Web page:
I know Zidlicky-Salvador isn't a good pairing.  I think most know this.  I don't think anyone is arguing otherwise.  But tonight, I'm getting to the point of frustration with these two defensemen.  Are they really improving?  Gelinas continues to make dubious decisions on the ice.  More than just the turnover, but little things like firing a dump-in even with space to skate ahead into the blueline or  s with Zidlicky, if he's not firing shots then what's his main asset?  Larsson is younger but has played more than Gelinas. (And Merrill.)  Yet, he's still not that good of a skater, he still takes too many hits, and he plays with tunnel-vision on defense. I thought by letting the kids play, they would grow.  Where is the growth?   Don't either of them know that when Jon Merrill returns, one of them is sitting?  And arguments could be made for either?  Could they be better on another night? Sure.  But those nights - and I do mean it as a plural - have to come soon.  Otherwise, it's going to continue to hold the team back.  Even if they learn from their errors, the errors - like tonight - contributes to not winning.  And just like Salvador's & Zidlicky's errors, I don't think there's time for not winning.

Speaking of Holding Back: Beyond the Zajac line, I don't have a lot to praise from the other units.  Again, many were positive in possession but that was driven by a third period where the Devils controlled play.  There would be a couple of good shifts out of Jacob Josefson but was largely not a factor.  Damien Brunner played like he should sit for Martin Havlat.  Tuomo Ruutu got a shot away from the bottom six but I don't think he did enough to justify playing above them.  Michael Ryder did OK.  The slump continues for Patrik Elias.   Again, the lot did better in the third but in the first two periods, their contributions were few.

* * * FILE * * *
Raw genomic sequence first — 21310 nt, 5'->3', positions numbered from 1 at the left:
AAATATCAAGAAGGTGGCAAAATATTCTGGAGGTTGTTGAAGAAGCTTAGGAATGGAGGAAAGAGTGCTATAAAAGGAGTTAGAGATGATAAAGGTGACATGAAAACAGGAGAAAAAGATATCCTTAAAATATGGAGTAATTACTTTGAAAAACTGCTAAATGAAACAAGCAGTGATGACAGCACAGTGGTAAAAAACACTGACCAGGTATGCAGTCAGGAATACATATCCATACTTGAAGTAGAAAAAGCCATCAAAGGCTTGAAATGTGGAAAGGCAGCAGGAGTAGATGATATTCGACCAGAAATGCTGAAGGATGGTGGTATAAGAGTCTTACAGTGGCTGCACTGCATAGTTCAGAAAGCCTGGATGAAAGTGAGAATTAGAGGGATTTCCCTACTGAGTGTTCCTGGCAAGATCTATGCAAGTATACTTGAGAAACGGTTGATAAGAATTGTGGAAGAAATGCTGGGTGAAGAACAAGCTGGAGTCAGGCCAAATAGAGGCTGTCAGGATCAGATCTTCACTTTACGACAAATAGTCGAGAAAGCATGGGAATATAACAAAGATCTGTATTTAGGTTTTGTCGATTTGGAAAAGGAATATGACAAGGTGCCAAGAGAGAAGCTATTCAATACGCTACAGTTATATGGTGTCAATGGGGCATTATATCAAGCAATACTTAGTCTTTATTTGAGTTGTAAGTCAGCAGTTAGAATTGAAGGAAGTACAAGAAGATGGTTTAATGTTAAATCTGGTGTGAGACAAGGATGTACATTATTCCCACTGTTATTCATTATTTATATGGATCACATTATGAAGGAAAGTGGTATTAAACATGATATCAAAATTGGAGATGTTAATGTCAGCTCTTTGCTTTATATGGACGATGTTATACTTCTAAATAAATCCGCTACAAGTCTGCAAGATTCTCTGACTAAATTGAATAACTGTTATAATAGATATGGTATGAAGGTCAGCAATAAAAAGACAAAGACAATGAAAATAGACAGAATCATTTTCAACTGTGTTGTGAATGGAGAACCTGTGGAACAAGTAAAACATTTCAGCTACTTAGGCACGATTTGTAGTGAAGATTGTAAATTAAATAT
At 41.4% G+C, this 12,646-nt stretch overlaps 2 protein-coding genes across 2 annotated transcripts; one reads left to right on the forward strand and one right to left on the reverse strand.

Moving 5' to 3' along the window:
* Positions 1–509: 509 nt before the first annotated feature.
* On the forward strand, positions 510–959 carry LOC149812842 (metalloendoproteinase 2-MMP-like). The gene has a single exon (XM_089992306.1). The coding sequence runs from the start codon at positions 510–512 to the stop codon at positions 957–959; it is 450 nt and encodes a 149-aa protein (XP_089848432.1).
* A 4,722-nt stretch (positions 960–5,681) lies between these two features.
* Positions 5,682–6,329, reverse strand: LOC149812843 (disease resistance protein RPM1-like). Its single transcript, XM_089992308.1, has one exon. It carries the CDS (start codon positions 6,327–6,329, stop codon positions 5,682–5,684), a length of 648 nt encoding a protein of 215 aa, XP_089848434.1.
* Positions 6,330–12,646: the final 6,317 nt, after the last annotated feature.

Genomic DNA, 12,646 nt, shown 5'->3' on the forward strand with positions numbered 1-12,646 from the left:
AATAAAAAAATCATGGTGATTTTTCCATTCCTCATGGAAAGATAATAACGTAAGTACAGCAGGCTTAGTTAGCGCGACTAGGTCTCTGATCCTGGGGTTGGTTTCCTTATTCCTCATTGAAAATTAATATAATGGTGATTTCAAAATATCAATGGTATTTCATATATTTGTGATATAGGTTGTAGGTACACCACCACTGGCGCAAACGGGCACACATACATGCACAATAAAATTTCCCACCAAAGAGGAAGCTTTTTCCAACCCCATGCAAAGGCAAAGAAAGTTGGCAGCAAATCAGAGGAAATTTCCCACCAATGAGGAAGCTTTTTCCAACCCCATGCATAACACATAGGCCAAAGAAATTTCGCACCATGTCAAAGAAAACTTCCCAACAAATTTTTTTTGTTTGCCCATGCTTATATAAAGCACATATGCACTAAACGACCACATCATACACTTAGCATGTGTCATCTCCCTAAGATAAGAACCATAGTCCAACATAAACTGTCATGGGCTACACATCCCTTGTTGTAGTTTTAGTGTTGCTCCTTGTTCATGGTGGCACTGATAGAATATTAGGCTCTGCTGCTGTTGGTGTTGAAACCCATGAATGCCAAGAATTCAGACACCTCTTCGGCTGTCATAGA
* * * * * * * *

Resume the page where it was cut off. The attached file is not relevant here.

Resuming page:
Need to Do Better: I would only fault Schneider on the third (and big highlight) goal by Boston. That one he should've stopped. He was hung out to dry on the second, the first was a sudden change in the shot, and the fourth was a one-timer from the slot.   Yet, Schneider has been conceding a lot of goals and with a few bad ones mixed in, it's not unreasonable to think he should be better.  That said, the awful penalty kill is undercutting him and the skaters aren't doing any favors - just like tonight.  Be it making big turnovers that lead to glorious scoring chances for the opposition or unable to get a breakout to keep the B's at bay.   I would not fault Schneider for the current state of the team, but again, I would not fully disagree that he could be better.   I would not mind Keith Kinkaid getting a start either.

The Bruins Dive & They're Good: Brad Marchand and Reilly Smith each took an embellishment call.  In your face, Bruins, you now have a reputation.  At least, I think you do.

But seriously, like Detroit on Friday, they flexed their muscles for the first half of the game.  Dennis Seidenberg and Dougie Hamilton were steady and solid.  Patrice Bergeron was a stud.  Smith and Marchand were threats along with Bergeron.  Torey Krug returned to the lineup and put in a decent's night work.  Carl Soderberg led his unit well.  The curious thing about Boston was that everyone got at least ten minutes and only defensemen played more than twenty.  Boston was able to use everyone.  While some have been pinned back quite a bit (e.g. Milan Lucic), it wasn't a big issue.  Especially with Rask playing so well in the final third in the game.

Your Take: The Devils lost four in a row. What is the answer?  I don't know.  We'll have to see if the coaching staff, the players, and the executives have one tomorrow.  They'll play Minnesota.  What's your take on this game? Please leave your answer and other thoughts about tonight's game in the comments.

Thanks to everyone who followed along in the Gamethread and followed @InLouWeTrust on Twitter.  Thank you for reading.